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How to Create the Perfect Climate in Supermarkets

ronchapek_2 Ron Chapek | Director of Product Management/Enterprise Software

Emerson Commercial & Residential Solutions

I recently participated in an article for Winsight Grocery Business, which discussed the importance of keeping refrigeration and HVAC systems in harmony. Click here to read the full article.

How to Create the Perfect Climate in Supermarkets

Refrigeration and HVAC costs are among the biggest operational expenses a supermarket faces. The reasons? People create warmth. Refrigeration creates cold. Humidity creates wetness. And in supermarkets, HVAC systems constantly struggle to maintain the right temperature and humidity for people, equipment and products. With proper management and planning, supermarket operators can balance these factors and even optimize HVAC and refrigeration systems to work in coordination with each other.

 The battle between HVAC and refrigeration

In most buildings, the job of an HVAC system is to maintain a comfortable indoor temperature for customers and staff. But HVAC systems face unique challenges in supermarkets. Coolers, refrigerated display cases, freezers and other units (particularly those without doors), pour cool, dry air into stores. This isolated cold air stresses HVAC systems year-round, as they have to increase heating during winter — burning a lot of energy — while leaving uncomfortably cold spots, even in summer. Your refrigeration equipment alters an HVAC load in ways most systems aren’t designed to handle.

Adding doors or replacing open units can reduce both the load and energy costs. But adding doors creates a different problem: they often fog up — which forces shoppers to open the doors to see what’s inside — defeating the whole purpose of having a door. Fog and frost occur when humid weather, steamy shoppers and chilly air collide.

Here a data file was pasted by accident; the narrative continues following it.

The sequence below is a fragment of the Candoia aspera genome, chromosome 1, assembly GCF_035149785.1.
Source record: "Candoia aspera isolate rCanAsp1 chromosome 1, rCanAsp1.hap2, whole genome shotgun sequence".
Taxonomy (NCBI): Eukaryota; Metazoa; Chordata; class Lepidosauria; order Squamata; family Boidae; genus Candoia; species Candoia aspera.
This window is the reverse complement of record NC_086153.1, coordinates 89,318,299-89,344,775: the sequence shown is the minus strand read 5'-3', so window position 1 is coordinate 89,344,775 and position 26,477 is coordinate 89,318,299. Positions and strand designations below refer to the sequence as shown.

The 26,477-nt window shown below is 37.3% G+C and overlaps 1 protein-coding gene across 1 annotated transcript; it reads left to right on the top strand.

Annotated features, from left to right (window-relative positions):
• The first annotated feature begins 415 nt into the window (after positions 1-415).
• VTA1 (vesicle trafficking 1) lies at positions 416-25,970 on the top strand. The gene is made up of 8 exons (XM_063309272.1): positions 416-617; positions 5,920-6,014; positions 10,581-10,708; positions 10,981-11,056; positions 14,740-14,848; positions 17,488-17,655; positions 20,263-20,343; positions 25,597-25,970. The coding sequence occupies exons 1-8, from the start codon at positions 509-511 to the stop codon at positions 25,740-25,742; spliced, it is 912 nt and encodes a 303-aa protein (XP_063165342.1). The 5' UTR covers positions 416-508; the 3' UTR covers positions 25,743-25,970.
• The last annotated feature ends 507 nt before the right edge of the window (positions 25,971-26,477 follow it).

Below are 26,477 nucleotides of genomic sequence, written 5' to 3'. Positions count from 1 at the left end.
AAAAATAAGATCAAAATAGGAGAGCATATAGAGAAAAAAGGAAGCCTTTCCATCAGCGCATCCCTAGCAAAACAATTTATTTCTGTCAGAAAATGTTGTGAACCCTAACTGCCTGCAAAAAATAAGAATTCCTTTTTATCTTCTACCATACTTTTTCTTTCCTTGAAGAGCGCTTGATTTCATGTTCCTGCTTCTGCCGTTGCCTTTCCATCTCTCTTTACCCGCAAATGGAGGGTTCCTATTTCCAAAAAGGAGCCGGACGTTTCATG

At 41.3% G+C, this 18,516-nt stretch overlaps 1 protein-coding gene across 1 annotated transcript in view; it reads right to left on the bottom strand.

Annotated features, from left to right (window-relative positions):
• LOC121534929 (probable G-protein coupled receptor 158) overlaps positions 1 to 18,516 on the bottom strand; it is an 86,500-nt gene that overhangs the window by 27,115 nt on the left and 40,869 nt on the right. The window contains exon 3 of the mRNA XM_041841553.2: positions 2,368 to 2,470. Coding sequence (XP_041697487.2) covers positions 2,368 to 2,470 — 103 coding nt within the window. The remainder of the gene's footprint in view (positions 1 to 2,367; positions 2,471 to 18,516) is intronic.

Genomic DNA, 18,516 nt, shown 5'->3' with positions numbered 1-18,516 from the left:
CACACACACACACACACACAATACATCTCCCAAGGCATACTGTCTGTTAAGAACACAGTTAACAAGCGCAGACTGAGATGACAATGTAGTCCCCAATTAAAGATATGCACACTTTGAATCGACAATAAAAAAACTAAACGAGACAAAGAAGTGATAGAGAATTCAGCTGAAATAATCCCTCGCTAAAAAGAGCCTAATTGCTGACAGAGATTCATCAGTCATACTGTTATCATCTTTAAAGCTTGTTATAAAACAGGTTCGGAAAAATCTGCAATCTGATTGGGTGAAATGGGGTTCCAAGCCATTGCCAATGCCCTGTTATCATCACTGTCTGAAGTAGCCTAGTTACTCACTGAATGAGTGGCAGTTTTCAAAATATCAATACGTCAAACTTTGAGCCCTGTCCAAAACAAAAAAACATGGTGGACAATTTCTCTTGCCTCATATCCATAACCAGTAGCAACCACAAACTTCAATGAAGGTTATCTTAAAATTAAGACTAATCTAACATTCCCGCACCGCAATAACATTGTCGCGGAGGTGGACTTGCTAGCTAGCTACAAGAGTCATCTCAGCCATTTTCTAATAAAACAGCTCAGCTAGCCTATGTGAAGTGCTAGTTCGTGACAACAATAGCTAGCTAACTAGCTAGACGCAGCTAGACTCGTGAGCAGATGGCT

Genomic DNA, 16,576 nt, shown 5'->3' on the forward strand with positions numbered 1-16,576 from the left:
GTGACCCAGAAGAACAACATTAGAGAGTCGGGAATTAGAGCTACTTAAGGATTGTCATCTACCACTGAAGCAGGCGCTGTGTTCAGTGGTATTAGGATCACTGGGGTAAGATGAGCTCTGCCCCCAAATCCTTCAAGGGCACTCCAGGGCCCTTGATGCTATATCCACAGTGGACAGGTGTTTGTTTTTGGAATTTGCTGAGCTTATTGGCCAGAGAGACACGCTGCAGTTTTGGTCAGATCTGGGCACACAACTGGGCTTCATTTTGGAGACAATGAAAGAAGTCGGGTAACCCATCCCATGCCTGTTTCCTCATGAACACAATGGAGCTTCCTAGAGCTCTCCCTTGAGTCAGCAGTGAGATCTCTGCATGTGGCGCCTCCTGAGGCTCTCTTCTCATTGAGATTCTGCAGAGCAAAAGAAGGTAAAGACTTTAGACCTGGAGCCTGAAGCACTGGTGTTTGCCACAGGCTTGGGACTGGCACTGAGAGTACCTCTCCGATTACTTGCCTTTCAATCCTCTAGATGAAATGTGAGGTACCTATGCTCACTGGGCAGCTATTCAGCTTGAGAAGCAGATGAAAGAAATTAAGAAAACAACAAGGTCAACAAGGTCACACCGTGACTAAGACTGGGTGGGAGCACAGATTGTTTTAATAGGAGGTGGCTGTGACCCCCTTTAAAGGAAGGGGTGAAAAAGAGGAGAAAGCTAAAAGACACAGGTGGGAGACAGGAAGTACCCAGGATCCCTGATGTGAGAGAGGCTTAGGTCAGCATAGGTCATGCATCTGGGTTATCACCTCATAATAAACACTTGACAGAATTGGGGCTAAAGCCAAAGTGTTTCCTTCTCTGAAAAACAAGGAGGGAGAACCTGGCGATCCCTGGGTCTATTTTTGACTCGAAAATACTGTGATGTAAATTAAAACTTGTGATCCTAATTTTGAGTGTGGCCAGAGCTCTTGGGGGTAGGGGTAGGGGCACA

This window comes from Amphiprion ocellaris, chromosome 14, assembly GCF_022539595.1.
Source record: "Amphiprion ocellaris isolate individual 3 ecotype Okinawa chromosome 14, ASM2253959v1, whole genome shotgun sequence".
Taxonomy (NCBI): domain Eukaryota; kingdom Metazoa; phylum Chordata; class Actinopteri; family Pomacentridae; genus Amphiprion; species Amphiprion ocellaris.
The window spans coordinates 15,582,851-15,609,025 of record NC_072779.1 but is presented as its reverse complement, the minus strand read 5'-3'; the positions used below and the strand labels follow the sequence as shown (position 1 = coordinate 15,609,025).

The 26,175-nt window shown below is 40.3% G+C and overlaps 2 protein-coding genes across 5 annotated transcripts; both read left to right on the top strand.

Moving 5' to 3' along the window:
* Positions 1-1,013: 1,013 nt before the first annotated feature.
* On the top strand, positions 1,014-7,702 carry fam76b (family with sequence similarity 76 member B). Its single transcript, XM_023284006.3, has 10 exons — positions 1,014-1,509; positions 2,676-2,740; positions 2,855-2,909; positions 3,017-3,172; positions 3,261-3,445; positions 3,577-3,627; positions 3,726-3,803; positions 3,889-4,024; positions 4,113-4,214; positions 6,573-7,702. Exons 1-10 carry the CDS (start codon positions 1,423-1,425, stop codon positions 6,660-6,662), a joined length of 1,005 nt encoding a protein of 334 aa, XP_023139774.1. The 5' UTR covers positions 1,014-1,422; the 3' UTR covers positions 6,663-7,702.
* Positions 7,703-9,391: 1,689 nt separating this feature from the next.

A foggy situation

Door fogging is a symptom of a very tricky problem: keeping in-store relative humidity (RH) at the proper percentage. If humidity is too high, doors fog over and cooling coils frost up, forcing units to overwork. If the humidity gets even higher, water can condense on floors, walls and even dry-goods packaging. But if the RH is too low, the overly dry air can shorten the shelf life of fresh produce or wilt it.

Moisture, relatively

Almost all the humidity inside a store comes from moister outside air, and it’s up to HVAC systems to lower that humidity to a slightly dry 45 percent RH — and that’s not easy.

The simplest way to do this is to super-chill incoming outside air, because as air cools, its humidity drops. But this wastes energy in two ways: it increases the refrigeration load on the HVAC and can chill the entire store. So, the air first has to be reheated before entering the store, producing yet another energy expense.

Another option to use a desiccant system in the HVAC unit to remove moisture. These systems are effective and reliable, but they require a lot of energy, especially for large spaces like supermarkets.

Harvest-free heat

The article describes a simpler, cheaper solution. The compressors on your refrigeration equipment generate a lot of heat as they compress refrigerants. This excessive heat is usually vented outside the building, wasting a source of free heat. Today, systems can recycle, treat and mix this hot air to create ideal store temperatures and RH — at much lower overall costs.

Advanced systems harvest excess hot air in various ways. Some use the hot vented air instead of the HVAC heater to reheat super-cooled, dehumidified air and reduce reheating costs. Some systems use heat exchangers to recycle the vented hot air to heat a supermarket during cold weather. “Single-path” systems super-chill a limited volume of humid outside air to dry it, then mix it with uncooled air to produce just the right temperature/RH mix. Another system uses two cooling coils, one to cool the hot air as it’s being vented outside, so it can mix with outside air to reach optimal temperature and RH. The incoming air needs little heating or cooling as it reaches the second coil, which greatly reduces the workload on the HVAC system.

Instead of adding to your HVAC system’s workload, your refrigeration equipment can actually help reduce the load, lower your costs, and create the ideal climate for shoppers, employees and facility managers.

 

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